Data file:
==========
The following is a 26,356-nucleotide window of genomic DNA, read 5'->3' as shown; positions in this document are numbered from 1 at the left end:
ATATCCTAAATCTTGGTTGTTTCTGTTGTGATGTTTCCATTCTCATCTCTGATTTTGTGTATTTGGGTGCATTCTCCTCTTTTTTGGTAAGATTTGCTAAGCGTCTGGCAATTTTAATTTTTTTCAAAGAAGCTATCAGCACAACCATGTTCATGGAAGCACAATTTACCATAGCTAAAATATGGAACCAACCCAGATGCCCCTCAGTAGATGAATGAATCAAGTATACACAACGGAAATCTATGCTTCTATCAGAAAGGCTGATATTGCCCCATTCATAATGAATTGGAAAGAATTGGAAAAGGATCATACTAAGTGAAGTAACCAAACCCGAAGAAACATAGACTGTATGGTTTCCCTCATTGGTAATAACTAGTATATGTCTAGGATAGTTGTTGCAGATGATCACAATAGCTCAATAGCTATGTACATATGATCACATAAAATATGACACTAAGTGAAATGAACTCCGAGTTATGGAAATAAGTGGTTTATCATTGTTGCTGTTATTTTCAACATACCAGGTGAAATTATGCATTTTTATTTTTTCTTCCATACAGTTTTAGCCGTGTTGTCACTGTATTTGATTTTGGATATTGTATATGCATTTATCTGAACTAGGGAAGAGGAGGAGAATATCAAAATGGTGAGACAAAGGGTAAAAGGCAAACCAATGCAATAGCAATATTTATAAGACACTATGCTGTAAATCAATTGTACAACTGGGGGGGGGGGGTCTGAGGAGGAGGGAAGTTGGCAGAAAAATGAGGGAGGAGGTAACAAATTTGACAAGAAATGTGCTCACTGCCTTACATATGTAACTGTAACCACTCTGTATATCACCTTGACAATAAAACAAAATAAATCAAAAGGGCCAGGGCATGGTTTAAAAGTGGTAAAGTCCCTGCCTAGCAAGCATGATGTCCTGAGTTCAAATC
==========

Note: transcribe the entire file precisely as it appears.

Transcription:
The following is a 26,356-nucleotide window of genomic DNA, read 5'->3' as shown; positions in this document are numbered from 1 at the left end:
ATATCCTAAATCTTGGTTGTTTCTGTTGTGATGTTTCCATTCTCATCTCTGATTTTGTGTATTTGGGTGCATTCTCCTCTTTTTTGGTAAGATTTGCTAAGCGTCTGGCAATTTTAATTTTTTTCAAAGAAGCTATCAGCACAACCATGTTCATGGAAGCACAATTTACCATAGCTAAAATATGGAACCAACCCAGATGCCCCTCAGTAGATGAATGAATCAAGTATACACAACGGAAATCTATGCTTCTATCAGAAAGGCTGATATTGCCCCATTCATAATGAATTGGAAAGAATTGGAAAAGGATCATACTAAGTGAAGTAACCAAACCCGAAGAAACATAGACTGTATGGTTTCCCTCATTGGTAATAACTAGTATATGTCTAGGATAGTTGTTGCAGATGATCACAATAGCTCAATAGCTATGTACATATGATCACATAAAATATGACACTAAGTGAAATGAACTCCGAGTTATGGAAATAAGTGGTTTATCATTGTTGCTGTTATTTTCAACATACCAGGTGAAATTATGCATTTTTATTTTTTCTTCCATACAGTTTTAGCCGTGTTGTCACTGTATTTGATTTTGGATATTGTATATGCATTTATCTGAACTAGGGAAGAGGAGGAGAATATCAAAATGGTGAGACAAAGGGTAAAAGGCAAACCAATGCAATAGCAATATTTATAAGACACTATGCTGTAAATCAATTGTACAACTGGGGGGGGGGGGTCTGAGGAGGAGGGAAGTTGGCAGAAAAATGAGGGAGGAGGTAACAAATTTGACAAGAAATGTGCTCACTGCCTTACATATGTAACTGTAACCACTCTGTATATCACCTTGACAATAAAACAAAATAAATCAAAAGGGCCAGGGCATGGTTTAAAAGTGGTAAAGTCCCTGCCTAGCAAGCATGATGTCCTGAGTTCAAATC